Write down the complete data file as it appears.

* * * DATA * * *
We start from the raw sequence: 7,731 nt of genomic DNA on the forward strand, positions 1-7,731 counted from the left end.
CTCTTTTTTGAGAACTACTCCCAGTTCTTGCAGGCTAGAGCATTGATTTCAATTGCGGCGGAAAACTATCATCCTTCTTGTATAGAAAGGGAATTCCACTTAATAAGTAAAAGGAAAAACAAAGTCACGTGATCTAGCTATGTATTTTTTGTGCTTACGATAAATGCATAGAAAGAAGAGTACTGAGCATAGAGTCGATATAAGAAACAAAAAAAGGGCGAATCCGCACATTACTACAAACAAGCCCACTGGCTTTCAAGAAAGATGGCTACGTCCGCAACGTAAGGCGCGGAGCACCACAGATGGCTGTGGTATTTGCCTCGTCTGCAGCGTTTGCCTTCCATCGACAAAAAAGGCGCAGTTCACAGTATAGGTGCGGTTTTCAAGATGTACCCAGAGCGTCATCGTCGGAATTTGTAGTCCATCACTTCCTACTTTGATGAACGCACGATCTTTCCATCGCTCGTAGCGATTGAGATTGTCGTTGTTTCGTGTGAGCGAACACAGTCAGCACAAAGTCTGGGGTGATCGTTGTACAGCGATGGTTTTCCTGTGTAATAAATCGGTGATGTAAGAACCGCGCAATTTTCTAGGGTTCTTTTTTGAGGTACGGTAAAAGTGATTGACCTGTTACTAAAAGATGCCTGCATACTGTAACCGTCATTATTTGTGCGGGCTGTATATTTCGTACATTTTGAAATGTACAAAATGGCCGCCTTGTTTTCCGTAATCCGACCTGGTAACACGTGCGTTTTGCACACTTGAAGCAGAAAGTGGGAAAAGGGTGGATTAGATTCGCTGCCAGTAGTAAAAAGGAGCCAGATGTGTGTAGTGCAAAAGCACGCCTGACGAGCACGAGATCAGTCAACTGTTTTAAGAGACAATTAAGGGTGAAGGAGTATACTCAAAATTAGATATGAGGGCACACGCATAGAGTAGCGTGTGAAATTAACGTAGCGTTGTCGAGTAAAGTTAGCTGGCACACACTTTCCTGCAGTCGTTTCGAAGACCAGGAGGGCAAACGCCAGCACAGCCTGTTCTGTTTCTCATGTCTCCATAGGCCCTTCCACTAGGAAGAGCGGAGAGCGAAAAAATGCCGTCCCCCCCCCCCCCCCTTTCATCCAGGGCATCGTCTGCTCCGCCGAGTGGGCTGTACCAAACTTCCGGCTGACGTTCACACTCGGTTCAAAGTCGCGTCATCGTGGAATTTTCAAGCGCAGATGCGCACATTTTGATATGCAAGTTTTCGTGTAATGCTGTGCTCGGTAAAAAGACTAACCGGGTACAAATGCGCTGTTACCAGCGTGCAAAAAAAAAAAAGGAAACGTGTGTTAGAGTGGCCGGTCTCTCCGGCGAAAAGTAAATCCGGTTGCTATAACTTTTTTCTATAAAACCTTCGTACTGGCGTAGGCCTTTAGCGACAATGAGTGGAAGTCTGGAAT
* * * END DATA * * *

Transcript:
We start from the raw sequence: 7,731 nt of genomic DNA on the forward strand, positions 1-7,731 counted from the left end.
CTCTTTTTTGAGAACTACTCCCAGTTCTTGCAGGCTAGAGCATTGATTTCAATTGCGGCGGAAAACTATCATCCTTCTTGTATAGAAAGGGAATTCCACTTAATAAGTAAAAGGAAAAACAAAGTCACGTGATCTAGCTATGTATTTTTTGTGCTTACGATAAATGCATAGAAAGAAGAGTACTGAGCATAGAGTCGATATAAGAAACAAAAAAAGGGCGAATCCGCACATTACTACAAACAAGCCCACTGGCTTTCAAGAAAGATGGCTACGTCCGCAACGTAAGGCGCGGAGCACCACAGATGGCTGTGGTATTTGCCTCGTCTGCAGCGTTTGCCTTCCATCGACAAAAAAGGCGCAGTTCACAGTATAGGTGCGGTTTTCAAGATGTACCCAGAGCGTCATCGTCGGAATTTGTAGTCCATCACTTCCTACTTTGATGAACGCACGATCTTTCCATCGCTCGTAGCGATTGAGATTGTCGTTGTTTCGTGTGAGCGAACACAGTCAGCACAAAGTCTGGGGTGATCGTTGTACAGCGATGGTTTTCCTGTGTAATAAATCGGTGATGTAAGAACCGCGCAATTTTCTAGGGTTCTTTTTTGAGGTACGGTAAAAGTGATTGACCTGTTACTAAAAGATGCCTGCATACTGTAACCGTCATTATTTGTGCGGGCTGTATATTTCGTACATTTTGAAATGTACAAAATGGCCGCCTTGTTTTCCGTAATCCGACCTGGTAACACGTGCGTTTTGCACACTTGAAGCAGAAAGTGGGAAAAGGGTGGATTAGATTCGCTGCCAGTAGTAAAAAGGAGCCAGATGTGTGTAGTGCAAAAGCACGCCTGACGAGCACGAGATCAGTCAACTGTTTTAAGAGACAATTAAGGGTGAAGGAGTATACTCAAAATTAGATATGAGGGCACACGCATAGAGTAGCGTGTGAAATTAACGTAGCGTTGTCGAGTAAAGTTAGCTGGCACACACTTTCCTGCAGTCGTTTCGAAGACCAGGAGGGCAAACGCCAGCACAGCCTGTTCTGTTTCTCATGTCTCCATAGGCCCTTCCACTAGGAAGAGCGGAGAGCGAAAAAATGCCGTCCCCCCCCCCCCCCCTTTCATCCAGGGCATCGTCTGCTCCGCCGAGTGGGCTGTACCAAACTTCCGGCTGACGTTCACACTCGGTTCAAAGTCGCGTCATCGTGGAATTTTCAAGCGCAGATGCGCACATTTTGATATGCAAGTTTTCGTGTAATGCTGTGCTCGGTAAAAAGACTAACCGGGTACAAATGCGCTGTTACCAGCGTGCAAAAAAAAAAAAGGAAACGTGTGTTAGAGTGGCCGGTCTCTCCGGCGAAAAGTAAATCCGGTTGCTATAACTTTTTTCTATAAAACCTTCGTACTGGCGTAGGCCTTTAGCGACAATGAGTGGAAGTCTGGAAT